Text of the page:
3. An older African-American man in Milwaukee who applied to the DMV for a free photo ID was turned down after waiting for five months because the name on his out-of-state birth certificate did not match the name he had used his entire life. He was told he could correct his name through the Social Security Administration or go to court to legally change his name. The irony is that this man voted without incident in the formerly Jim Crow South only to be disenfranchised when he moved to Wisconsin.

4. An 89 year old woman who has been voting since 1948 and had served on her Village Board since 1996 cannot get a free photo ID because her maiden name is misspelled on her birth certificate which would cost $200 to correct. She says “No one should have to pay a fee to vote.”

There are other problems with the law, including the fact that the Wisconsin Legislature did not appropriate any money to educate voters about the new law, DMV offices have limited hours (e.g. just 31 of 92 offices maintain normal Monday through Friday business hours), and the reason cited for the new law (i.e. voter impersonation) is virtually nonexistent. In a court case challenging the law, Judge Lynn Adelman said “The defendants could not point to a single instance of known voter impersonation occurring in Wisconsin at any time in the recent past.” Adelman’s decision invalidating the law was reversed by the U. S. Court of Appeals.

Recently, Congressman Glenn Grothman created quite a controversy when he said that he thought Republicans could win the Presidential election because Hillary Clinton was a weak candidate and “now we have photo ID and I think photo ID is going to make a little bit of a difference as well.” It is probably no coincidence that then State Senator Grothman also was quoted when the Legislature passed a law eliminating early voting hours on nights and weekends as saying he wanted to “nip this in the bud” before early voting spread to other parts of the state.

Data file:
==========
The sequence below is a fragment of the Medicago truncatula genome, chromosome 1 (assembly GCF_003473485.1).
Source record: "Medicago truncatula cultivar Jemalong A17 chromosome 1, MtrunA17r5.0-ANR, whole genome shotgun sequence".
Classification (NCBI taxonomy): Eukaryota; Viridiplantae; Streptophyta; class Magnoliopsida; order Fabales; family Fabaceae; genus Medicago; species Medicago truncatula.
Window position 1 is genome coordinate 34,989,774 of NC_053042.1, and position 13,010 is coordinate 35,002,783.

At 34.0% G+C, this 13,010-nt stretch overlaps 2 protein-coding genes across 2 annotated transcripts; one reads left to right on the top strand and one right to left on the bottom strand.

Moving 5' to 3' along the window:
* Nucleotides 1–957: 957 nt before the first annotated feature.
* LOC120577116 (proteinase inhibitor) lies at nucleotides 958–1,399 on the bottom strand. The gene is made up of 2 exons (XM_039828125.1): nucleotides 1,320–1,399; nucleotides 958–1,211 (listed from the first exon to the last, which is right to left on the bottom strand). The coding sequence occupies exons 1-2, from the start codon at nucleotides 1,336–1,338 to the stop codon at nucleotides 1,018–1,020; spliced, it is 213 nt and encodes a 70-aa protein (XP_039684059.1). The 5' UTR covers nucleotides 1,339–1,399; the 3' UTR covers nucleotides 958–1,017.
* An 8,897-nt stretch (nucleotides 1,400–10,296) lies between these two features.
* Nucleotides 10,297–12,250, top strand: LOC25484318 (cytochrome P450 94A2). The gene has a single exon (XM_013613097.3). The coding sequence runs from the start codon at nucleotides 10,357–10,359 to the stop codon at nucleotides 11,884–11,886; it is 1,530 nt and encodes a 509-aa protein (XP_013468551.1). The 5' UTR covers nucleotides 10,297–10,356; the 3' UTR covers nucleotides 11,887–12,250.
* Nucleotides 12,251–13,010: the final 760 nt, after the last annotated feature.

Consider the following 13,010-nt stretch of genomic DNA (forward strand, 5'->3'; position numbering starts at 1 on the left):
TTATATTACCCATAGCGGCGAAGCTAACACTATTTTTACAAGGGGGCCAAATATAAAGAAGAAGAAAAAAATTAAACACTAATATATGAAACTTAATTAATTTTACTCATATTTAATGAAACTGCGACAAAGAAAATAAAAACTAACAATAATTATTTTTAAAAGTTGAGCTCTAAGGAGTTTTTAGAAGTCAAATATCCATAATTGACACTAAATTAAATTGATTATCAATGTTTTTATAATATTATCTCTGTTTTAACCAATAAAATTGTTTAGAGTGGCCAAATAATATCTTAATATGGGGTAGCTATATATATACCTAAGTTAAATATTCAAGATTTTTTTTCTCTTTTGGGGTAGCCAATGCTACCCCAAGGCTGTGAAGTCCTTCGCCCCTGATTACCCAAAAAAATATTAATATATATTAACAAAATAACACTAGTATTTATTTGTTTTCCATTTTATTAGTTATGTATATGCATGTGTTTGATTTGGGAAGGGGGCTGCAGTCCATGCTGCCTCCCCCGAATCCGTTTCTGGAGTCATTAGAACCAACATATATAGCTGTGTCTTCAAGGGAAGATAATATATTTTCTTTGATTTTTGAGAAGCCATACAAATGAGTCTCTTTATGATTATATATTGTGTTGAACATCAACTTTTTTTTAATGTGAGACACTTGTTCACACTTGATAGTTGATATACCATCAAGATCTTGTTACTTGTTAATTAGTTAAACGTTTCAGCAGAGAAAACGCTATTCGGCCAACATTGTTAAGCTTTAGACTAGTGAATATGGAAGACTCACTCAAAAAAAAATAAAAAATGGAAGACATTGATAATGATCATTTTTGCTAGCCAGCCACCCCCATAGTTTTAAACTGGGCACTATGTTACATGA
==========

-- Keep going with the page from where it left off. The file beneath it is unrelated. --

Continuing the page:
While as many as 300,000 voters in Wisconsin, by some estimates, may lack a valid photo ID for voting, another major negative impact on voting is redistricting (a.k.a. Gerrymandering). By fixing election district boundaries, thousands of votes are meaningless because the incumbent is in a “safe” district. Districts must be politically competitive for everyone’s vote to be equal.

I have always thought of voting as a scared right. My dictionary defines Republic “as a state in which the supreme power rests in the body of citizens entitled to vote and is exercised by representatives chosen directly or indirectly by them.” Democracy is defined as “a form of government in which the supreme power is vested in the people and exercised by them or by their elected agents under a free electoral system.” Unfortunately, I can only conclude that we are, at best, not meeting those definitions and, at worst, deliberately tampering with those definitions. In either case, we must not allow our right to vote to be taken away or our form of government will be neither a Republic nor a Democracy.



Tom Frazier is a member of the Common Cause in Wisconsin State Governing Board, and was the executive director of the Coalition of Wisconsin Aging Groups from 1983 to 2010.